Jared Padalecki on the ‘Walker’ Finale and ‘Supernatural’
This interview contains spoilers for Thursday’s season finale of “Walker.” More than a year after his wife’s murder at the U.S.-Mexico border …
This interview contains spoilers for Thursday’s season finale of “Walker.”
More than a year after his wife’s murder at the U.S.-Mexico border, Cordell Walker (Jared Padalecki) returned to the scene of the crime with his family and the man responsible for pulling the final trigger: Stan Morrison (Jeffrey Nordling), the longtime Walker family friend, Texas Department of Public Safety chair and recently elected district attorney.
The twist was a secret that Padalecki — who serves as a star and executive producer of “Walker,” a modern-day reboot of the hit 1990s series that featured Chuck Norris as a high-kicking Texas Ranger — had been keeping since production on the show began last fall.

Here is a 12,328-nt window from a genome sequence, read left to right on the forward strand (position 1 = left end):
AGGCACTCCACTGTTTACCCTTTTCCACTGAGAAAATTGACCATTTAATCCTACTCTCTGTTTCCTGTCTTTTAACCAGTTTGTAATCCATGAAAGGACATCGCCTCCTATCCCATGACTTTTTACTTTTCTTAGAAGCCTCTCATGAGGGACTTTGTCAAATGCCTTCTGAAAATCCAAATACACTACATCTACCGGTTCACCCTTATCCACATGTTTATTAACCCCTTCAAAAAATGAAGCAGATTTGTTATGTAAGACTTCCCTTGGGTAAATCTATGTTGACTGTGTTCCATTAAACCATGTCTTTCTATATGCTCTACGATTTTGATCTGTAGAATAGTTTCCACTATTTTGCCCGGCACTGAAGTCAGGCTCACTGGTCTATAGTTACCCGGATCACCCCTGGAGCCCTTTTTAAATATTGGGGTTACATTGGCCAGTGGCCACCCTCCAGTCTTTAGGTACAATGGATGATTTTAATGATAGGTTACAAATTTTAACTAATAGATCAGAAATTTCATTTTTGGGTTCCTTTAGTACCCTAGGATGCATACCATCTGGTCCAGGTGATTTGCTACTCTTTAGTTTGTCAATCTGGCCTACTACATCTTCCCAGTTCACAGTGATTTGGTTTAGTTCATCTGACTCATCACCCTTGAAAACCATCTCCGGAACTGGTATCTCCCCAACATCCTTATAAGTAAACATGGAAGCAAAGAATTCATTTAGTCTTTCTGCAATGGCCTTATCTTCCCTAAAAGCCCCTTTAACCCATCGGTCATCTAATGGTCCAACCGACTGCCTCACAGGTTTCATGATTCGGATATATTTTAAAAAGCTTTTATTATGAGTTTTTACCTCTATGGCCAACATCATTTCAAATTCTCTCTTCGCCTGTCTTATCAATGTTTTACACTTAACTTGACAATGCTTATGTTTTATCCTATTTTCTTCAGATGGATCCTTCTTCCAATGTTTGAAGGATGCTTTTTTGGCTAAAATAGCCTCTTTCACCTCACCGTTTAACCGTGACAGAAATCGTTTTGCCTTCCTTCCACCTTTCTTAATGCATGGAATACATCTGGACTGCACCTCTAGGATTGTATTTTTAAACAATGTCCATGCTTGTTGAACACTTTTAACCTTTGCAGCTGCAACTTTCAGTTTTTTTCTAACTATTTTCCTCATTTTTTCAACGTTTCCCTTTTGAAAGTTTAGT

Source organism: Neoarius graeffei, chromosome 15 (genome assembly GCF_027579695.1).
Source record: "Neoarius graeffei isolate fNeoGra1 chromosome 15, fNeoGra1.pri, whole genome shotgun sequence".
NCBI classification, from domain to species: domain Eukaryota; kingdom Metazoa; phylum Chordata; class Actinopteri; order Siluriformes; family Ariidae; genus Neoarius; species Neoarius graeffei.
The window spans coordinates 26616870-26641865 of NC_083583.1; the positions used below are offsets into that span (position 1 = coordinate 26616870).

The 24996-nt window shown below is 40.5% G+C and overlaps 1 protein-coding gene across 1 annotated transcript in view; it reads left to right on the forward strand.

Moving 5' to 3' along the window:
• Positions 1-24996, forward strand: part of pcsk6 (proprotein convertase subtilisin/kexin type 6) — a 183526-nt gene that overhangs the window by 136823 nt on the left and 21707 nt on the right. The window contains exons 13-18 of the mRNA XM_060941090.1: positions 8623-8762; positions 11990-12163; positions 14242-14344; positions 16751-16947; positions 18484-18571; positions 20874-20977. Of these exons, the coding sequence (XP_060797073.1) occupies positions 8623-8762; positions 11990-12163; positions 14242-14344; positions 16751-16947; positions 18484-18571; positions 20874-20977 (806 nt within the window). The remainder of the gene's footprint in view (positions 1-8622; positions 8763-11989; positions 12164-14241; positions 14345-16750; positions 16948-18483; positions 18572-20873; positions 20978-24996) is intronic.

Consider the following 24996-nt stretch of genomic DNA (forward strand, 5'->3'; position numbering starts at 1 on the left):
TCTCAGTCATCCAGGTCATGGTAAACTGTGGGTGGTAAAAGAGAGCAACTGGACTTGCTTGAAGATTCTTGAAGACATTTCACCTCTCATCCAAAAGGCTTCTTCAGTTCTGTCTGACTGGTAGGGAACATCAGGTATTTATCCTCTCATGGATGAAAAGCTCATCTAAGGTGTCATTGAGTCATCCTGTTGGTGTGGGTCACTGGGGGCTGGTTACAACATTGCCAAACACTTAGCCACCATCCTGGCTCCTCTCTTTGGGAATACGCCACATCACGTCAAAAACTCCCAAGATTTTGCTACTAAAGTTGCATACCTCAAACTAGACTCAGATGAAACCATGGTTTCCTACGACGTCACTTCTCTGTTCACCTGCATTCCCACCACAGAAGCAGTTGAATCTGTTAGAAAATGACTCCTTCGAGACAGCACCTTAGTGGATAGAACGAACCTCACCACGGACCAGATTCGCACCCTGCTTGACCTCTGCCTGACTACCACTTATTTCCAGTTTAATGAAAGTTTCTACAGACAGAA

“The big difficulty for me was having to tell white lies to my friends and family and fellow cast and crew,” Padalecki said in a recent interview. “I didn’t feel good about it, but I’m learning to put that line between friend and fellow actor.”
Thursday’s season finale revealed the events leading up to the death of Emily Walker (played by Genevieve Padalecki, Jared’s real-life wife). Emily was dropping off water for migrants one night when, in a case of being at the wrong place at the wrong time, she heard a truck hit a pothole and found a group of people smuggling drugs across the border through a side road. While Cali (Katrina Begin) wounded Emily, it was Stan who, fearing the wrath of a powerful crime syndicate known as the Northside Nation, delivered the fatal blow. Stan and Cali paid off a dying man named Carlos Mendoza (Joe Perez), who agreed to confess to the crime only two days after the fact — only to be exonerated by Cordell’s sedulous search for the truth.
In a phone interview from his home in Austin, Tex., Jared Padalecki spoke about the pivotal confession scene in the finale, the evolution of his Cordell Walker, the impact of his 15-year run as Sam Winchester on “Supernatural,” and the brief online fallout from his reaction to that fantasy drama’s upcoming prequel. These are edited excerpts from the conversation.